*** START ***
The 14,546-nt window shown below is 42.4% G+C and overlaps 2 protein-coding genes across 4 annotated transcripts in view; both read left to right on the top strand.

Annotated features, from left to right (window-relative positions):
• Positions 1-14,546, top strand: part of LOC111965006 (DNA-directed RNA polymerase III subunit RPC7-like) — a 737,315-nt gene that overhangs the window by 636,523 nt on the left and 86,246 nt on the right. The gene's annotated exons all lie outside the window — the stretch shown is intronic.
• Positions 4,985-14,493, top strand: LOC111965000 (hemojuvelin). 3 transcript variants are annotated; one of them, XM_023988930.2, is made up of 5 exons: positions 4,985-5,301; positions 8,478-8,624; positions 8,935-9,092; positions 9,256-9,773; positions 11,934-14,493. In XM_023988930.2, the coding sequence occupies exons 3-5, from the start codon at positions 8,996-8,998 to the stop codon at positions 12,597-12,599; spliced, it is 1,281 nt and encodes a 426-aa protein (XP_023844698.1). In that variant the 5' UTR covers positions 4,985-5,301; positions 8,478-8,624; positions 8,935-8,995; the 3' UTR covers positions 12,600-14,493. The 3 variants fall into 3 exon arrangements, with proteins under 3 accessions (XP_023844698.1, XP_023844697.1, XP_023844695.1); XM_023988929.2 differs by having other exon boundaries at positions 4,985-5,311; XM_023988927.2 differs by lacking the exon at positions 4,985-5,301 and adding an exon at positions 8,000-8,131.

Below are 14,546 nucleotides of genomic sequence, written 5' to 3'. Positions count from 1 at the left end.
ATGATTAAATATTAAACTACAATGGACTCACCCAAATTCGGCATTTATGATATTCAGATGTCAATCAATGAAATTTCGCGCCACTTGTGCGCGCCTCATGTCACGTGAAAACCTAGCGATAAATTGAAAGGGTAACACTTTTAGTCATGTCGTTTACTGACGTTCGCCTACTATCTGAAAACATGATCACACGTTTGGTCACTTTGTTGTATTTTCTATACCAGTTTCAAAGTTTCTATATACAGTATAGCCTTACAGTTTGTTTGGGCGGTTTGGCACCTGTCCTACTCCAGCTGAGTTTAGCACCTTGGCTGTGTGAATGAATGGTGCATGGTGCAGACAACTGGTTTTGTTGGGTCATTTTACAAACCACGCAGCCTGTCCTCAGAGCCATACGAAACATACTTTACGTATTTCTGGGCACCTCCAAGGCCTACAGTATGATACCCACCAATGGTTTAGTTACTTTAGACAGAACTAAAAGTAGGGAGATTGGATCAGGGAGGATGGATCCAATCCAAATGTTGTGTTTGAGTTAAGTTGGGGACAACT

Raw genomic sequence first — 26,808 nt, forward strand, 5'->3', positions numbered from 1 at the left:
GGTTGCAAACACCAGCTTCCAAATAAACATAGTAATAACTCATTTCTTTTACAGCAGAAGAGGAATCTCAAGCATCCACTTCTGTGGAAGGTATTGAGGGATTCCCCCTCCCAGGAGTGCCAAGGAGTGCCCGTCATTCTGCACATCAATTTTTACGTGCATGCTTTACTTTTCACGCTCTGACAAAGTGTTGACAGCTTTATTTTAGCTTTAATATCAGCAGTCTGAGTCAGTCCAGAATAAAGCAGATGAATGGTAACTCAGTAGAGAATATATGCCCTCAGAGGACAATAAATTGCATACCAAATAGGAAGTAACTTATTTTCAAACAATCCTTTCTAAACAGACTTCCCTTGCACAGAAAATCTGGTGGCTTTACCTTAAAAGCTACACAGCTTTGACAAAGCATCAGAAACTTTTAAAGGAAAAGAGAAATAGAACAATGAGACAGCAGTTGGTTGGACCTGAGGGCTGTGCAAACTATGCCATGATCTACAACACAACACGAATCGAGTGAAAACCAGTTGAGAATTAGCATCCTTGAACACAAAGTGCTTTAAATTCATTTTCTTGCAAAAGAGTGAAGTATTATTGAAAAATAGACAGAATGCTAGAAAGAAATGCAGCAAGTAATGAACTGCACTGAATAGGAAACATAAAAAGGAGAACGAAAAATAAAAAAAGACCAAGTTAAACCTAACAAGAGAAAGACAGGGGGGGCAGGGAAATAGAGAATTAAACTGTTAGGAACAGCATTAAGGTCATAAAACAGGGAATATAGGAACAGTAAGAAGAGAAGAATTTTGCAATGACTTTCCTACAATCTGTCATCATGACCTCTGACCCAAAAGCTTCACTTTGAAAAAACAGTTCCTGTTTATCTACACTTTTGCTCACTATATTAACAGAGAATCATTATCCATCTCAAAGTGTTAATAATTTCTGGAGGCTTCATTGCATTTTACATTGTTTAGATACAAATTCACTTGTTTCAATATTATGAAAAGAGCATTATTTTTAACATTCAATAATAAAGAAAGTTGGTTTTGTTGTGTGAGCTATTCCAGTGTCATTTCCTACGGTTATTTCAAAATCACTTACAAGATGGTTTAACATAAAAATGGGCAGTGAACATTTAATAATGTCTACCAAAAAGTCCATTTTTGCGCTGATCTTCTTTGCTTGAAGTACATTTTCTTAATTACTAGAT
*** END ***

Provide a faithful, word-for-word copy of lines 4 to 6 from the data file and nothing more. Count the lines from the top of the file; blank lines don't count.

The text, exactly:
• Positions 4,985-14,493, top strand: LOC111965000 (hemojuvelin). 3 transcript variants are annotated; one of them, XM_023988930.2, is made up of 5 exons: positions 4,985-5,301; positions 8,478-8,624; positions 8,935-9,092; positions 9,256-9,773; positions 11,934-14,493. In XM_023988930.2, the coding sequence occupies exons 3-5, from the start codon at positions 8,996-8,998 to the stop codon at positions 12,597-12,599; spliced, it is 1,281 nt and encodes a 426-aa protein (XP_023844698.1). In that variant the 5' UTR covers positions 4,985-5,301; positions 8,478-8,624; positions 8,935-8,995; the 3' UTR covers positions 12,600-14,493. The 3 variants fall into 3 exon arrangements, with proteins under 3 accessions (XP_023844698.1, XP_023844697.1, XP_023844695.1); XM_023988929.2 differs by having other exon boundaries at positions 4,985-5,311; XM_023988927.2 differs by lacking the exon at positions 4,985-5,301 and adding an exon at positions 8,000-8,131.

Below are 14,546 nucleotides of genomic sequence, written 5' to 3'. Positions count from 1 at the left end.
ATGATTAAATATTAAACTACAATGGACTCACCCAAATTCGGCATTTATGATATTCAGATGTCAATCAATGAAATTTCGCGCCACTTGTGCGCGCCTCATGTCACGTGAAAACCTAGCGATAAATTGAAAGGGTAACACTTTTAGTCATGTCGTTTACTGACGTTCGCCTACTATCTGAAAACATGATCACACGTTTGGTCACTTTGTTGTATTTTCTATACCAGTTTCAAAGTTTCTATATACAGTATAGCCTTACAGTTTGTTTGGGCGGTTTGGCACCTGTCCTACTCCAGCTGAGTTTAGCACCTTGGCTGTGTGAATGAATGGTGCATGGTGCAGACAACTGGTTTTGTTGGGTCATTTTACAAACCACGCAGCCTGTCCTCAGAGCCATACGAAACATACTTTACGTATTTCTGGGCACCTCCAAGGCCTACAGTATGATACCCACCAATGGTTTAGTTACTTTAGACAGAACTAAAAGTAGGGAGATTGGATCAGGGAGGATGGATCCAATCCAAATGTTGTGTTTGAGTTAAGTTGGGGACAACT